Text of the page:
Typical AI. 

It certainly seems intelligent. It makes you wonder what underlies our intelligence? 

Regardless, the potential creative destruction of AI use could be on par with our country’s transition from agrarian to industrial which saw the share of Americans working on farms drop from 72% to less than 2%. That would be very disruptive to some workers like lawyers (or even financial advisors). But it is hard to argue that we are materially worse off today than we were before tractors. It’s these types of tradeoffs that will likely define the financial future.

AI and Your Investment Portfolio

So, what does AI mean for your investment portfolio? (That’s probably why you’re still reading this.) Artificial intelligence still pales in comparison to the informational content of the market’s AI – aggregate intelligence. All information known by all investors is reflected in market prices through the process of buying and selling hundreds of billions of dollars worth of securities every day. The data-informed financial models driving those trading decisions are not available on the open internet and so not available to AI.  

That is not to say that active investors have not employed AI processes for years in hopes of gleaning an informational edge. By scraping text from financial reports or gauging social media sentiment, they aim to identify stocks set to outperform. Any material insights they might note are quickly reflected in market prices. As more investors employ the same tools, any brief advantage diminishes.

Most damningly for those who might fantasize about outsmarting markets, AI’s forecasting prowess requires stable patterns. My phone’s navigation app recognizes my commute to work because it follows a routine. Autonomous vehicles halt for familiar stop signs. But stock markets change day to day in complex and dynamic ways. AI trying to predict market prices is like self-driving cars trying to read stop signs with words, shapes, and colors that differ from one day to the next.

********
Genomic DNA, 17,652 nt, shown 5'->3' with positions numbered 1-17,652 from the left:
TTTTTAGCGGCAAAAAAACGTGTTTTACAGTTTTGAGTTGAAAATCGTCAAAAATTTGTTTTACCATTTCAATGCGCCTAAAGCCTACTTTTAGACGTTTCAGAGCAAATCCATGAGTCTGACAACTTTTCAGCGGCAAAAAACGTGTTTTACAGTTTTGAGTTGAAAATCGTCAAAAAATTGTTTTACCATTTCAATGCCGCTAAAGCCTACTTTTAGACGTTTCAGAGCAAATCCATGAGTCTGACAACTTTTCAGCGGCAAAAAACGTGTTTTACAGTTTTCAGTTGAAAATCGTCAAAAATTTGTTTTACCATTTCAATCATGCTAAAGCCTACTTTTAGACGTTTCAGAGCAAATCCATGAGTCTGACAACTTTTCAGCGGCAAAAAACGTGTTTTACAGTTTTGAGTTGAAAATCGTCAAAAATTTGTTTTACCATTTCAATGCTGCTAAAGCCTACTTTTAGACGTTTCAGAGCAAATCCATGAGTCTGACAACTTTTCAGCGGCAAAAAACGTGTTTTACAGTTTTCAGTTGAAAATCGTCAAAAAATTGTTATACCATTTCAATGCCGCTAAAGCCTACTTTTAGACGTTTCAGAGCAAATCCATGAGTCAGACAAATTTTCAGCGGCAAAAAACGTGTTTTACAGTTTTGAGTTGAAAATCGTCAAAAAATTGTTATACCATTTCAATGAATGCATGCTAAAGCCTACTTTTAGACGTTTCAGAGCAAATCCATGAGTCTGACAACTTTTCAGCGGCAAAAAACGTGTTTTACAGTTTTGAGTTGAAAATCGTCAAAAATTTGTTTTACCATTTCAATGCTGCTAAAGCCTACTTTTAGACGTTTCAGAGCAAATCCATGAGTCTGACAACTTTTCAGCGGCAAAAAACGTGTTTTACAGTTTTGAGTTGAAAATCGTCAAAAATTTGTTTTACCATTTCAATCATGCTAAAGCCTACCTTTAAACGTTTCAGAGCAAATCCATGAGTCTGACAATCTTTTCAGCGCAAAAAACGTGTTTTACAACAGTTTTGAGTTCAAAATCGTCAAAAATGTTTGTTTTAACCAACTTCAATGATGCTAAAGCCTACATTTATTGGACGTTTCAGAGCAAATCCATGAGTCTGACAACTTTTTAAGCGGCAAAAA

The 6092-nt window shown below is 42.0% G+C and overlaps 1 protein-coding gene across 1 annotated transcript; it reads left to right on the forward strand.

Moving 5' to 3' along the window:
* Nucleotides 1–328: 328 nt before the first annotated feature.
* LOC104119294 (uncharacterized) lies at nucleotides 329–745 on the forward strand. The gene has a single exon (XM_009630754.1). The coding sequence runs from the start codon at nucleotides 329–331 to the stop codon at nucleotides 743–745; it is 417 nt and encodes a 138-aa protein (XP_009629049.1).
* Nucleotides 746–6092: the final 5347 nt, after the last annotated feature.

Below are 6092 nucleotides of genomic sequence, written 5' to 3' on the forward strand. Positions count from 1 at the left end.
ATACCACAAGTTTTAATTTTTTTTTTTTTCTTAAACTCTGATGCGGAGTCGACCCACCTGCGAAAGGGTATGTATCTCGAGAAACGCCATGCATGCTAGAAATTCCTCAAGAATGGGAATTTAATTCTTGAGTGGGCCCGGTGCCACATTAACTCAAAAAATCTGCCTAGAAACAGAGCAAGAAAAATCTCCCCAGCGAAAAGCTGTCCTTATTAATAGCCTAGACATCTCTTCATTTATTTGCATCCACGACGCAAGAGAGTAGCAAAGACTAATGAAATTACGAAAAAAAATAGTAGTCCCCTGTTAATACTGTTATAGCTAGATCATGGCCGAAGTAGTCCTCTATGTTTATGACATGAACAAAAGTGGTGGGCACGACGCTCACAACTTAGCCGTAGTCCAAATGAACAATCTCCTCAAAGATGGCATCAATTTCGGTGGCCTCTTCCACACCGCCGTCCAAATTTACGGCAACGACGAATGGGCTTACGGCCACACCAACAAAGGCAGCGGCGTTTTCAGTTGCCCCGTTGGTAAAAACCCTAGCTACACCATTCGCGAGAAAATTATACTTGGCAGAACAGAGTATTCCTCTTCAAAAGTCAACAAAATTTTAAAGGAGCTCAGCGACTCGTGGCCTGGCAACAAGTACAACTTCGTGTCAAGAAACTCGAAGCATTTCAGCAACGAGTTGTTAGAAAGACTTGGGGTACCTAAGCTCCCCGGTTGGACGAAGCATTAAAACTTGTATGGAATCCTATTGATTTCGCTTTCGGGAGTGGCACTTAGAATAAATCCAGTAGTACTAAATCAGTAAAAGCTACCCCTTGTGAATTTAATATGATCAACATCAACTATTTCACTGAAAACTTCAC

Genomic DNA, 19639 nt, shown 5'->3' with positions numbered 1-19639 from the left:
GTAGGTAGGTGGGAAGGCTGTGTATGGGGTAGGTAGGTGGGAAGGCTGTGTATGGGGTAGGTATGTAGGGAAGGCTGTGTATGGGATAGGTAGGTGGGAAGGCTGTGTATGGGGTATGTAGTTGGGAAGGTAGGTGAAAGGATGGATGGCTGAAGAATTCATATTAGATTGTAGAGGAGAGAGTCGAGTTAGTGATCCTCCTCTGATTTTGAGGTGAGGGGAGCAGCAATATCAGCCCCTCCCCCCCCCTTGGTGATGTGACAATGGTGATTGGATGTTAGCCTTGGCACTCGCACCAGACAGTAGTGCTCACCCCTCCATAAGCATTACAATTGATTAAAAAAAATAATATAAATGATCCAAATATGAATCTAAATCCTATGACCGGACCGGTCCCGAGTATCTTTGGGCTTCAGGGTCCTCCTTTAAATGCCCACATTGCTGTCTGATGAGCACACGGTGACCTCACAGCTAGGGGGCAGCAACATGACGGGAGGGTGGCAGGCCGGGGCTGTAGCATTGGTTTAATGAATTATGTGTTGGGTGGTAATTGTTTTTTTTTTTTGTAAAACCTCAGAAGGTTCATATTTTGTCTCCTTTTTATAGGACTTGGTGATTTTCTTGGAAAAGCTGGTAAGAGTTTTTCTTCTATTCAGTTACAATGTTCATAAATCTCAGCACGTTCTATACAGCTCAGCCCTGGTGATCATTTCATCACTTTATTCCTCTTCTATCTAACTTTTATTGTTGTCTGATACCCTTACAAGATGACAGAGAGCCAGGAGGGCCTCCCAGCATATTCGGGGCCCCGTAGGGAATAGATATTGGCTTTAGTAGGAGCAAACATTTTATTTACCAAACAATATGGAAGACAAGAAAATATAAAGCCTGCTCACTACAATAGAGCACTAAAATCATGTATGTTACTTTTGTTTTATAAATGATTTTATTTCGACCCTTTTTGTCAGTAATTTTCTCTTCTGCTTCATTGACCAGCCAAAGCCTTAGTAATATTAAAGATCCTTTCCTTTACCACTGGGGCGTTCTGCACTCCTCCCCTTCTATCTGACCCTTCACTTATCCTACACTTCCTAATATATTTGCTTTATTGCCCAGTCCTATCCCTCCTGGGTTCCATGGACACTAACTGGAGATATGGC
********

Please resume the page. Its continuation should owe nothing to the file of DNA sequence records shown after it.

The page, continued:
AI will almost certainly continue to enhance investment processes and its impact will go well beyond the financial sector. McKinsey’s June 2023 report entitled The Economic Potential of Generative AI: The Next Productivity Frontier exclaims, “Our latest research estimates that generative AI could add the equivalent of $2.6 trillion to $4.4 trillion annually across the 63 use cases we analyzed – by comparison, the United Kingdom’s entire GDP in 2021 was $3.1 trillion.

The tl/dr version: McKinsey predicts AI will be worth a G-7 country, annually. 

AI and Your Financial Future

It does not take much intelligence, artificial or human, to imagine how AI could boost productivity, economic growth, and your portfolio. Or we may all be pets to the machines one day. Who knows? Like all good financial advisors, we will watch, learn, and plan accordingly.

ChatGPT critiqued my last paragraph:

“Lastly, the whimsical note about ‘we may all be pets to the machines one day’ is a popular trope in discussions about AI, but it’s worth stressing that this is a far-fetched scenario based on speculation, not on current AI capabilities or trends. Even with advances in AI, there are significant challenges and ethical considerations involved in developing machines with that level of autonomy and power.”

If you say so, ChatGPT.